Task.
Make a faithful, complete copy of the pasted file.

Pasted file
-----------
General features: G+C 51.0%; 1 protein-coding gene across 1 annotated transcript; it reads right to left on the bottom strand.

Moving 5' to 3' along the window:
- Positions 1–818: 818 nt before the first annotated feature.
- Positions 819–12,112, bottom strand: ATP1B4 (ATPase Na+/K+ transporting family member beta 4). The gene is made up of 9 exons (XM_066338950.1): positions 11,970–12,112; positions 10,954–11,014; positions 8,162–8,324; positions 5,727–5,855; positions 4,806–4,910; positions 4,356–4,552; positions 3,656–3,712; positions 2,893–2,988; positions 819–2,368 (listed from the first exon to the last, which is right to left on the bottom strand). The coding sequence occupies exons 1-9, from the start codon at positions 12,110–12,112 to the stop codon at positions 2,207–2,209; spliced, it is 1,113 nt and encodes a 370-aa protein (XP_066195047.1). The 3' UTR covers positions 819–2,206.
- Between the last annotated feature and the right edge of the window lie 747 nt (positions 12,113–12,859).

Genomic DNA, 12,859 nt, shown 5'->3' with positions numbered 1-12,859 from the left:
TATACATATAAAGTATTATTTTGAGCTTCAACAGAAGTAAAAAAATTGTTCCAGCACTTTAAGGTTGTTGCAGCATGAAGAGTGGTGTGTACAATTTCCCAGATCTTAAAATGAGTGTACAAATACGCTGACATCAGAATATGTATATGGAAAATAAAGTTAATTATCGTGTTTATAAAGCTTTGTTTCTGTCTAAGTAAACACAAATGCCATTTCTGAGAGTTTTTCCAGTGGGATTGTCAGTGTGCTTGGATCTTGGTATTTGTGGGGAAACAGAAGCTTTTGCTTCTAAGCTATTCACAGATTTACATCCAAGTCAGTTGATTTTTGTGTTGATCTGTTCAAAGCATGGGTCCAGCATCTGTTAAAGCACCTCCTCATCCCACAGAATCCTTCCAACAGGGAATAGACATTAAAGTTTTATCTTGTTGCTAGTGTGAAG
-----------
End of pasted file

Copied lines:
General features: G+C 51.0%; 1 protein-coding gene across 1 annotated transcript; it reads right to left on the bottom strand.

Moving 5' to 3' along the window:
- Positions 1–818: 818 nt before the first annotated feature.
- Positions 819–12,112, bottom strand: ATP1B4 (ATPase Na+/K+ transporting family member beta 4). The gene is made up of 9 exons (XM_066338950.1): positions 11,970–12,112; positions 10,954–11,014; positions 8,162–8,324; positions 5,727–5,855; positions 4,806–4,910; positions 4,356–4,552; positions 3,656–3,712; positions 2,893–2,988; positions 819–2,368 (listed from the first exon to the last, which is right to left on the bottom strand). The coding sequence occupies exons 1-9, from the start codon at positions 12,110–12,112 to the stop codon at positions 2,207–2,209; spliced, it is 1,113 nt and encodes a 370-aa protein (XP_066195047.1). The 3' UTR covers positions 819–2,206.
- Between the last annotated feature and the right edge of the window lie 747 nt (positions 12,113–12,859).

Genomic DNA, 12,859 nt, shown 5'->3' with positions numbered 1-12,859 from the left:
TATACATATAAAGTATTATTTTGAGCTTCAACAGAAGTAAAAAAATTGTTCCAGCACTTTAAGGTTGTTGCAGCATGAAGAGTGGTGTGTACAATTTCCCAGATCTTAAAATGAGTGTACAAATACGCTGACATCAGAATATGTATATGGAAAATAAAGTTAATTATCGTGTTTATAAAGCTTTGTTTCTGTCTAAGTAAACACAAATGCCATTTCTGAGAGTTTTTCCAGTGGGATTGTCAGTGTGCTTGGATCTTGGTATTTGTGGGGAAACAGAAGCTTTTGCTTCTAAGCTATTCACAGATTTACATCCAAGTCAGTTGATTTTTGTGTTGATCTGTTCAAAGCATGGGTCCAGCATCTGTTAAAGCACCTCCTCATCCCACAGAATCCTTCCAACAGGGAATAGACATTAAAGTTTTATCTTGTTGCTAGTGTGAAG